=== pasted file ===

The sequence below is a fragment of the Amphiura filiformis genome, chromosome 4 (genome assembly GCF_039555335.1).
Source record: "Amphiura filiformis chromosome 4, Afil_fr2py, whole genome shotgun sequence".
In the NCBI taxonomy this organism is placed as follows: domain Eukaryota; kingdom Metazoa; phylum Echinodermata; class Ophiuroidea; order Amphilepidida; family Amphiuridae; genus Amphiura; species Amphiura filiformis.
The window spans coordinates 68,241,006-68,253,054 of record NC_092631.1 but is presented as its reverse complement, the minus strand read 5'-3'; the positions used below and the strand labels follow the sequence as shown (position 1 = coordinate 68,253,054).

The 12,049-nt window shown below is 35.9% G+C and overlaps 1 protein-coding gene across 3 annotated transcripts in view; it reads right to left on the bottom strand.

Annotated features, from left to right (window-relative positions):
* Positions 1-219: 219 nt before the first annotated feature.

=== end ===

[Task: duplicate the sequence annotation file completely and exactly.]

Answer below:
The sequence below is a fragment of the Amphiura filiformis genome, chromosome 4 (genome assembly GCF_039555335.1).
Source record: "Amphiura filiformis chromosome 4, Afil_fr2py, whole genome shotgun sequence".
In the NCBI taxonomy this organism is placed as follows: domain Eukaryota; kingdom Metazoa; phylum Echinodermata; class Ophiuroidea; order Amphilepidida; family Amphiuridae; genus Amphiura; species Amphiura filiformis.
The window spans coordinates 68,241,006-68,253,054 of record NC_092631.1 but is presented as its reverse complement, the minus strand read 5'-3'; the positions used below and the strand labels follow the sequence as shown (position 1 = coordinate 68,253,054).

The 12,049-nt window shown below is 35.9% G+C and overlaps 1 protein-coding gene across 3 annotated transcripts in view; it reads right to left on the bottom strand.

Annotated features, from left to right (window-relative positions):
* Positions 1-219: 219 nt before the first annotated feature.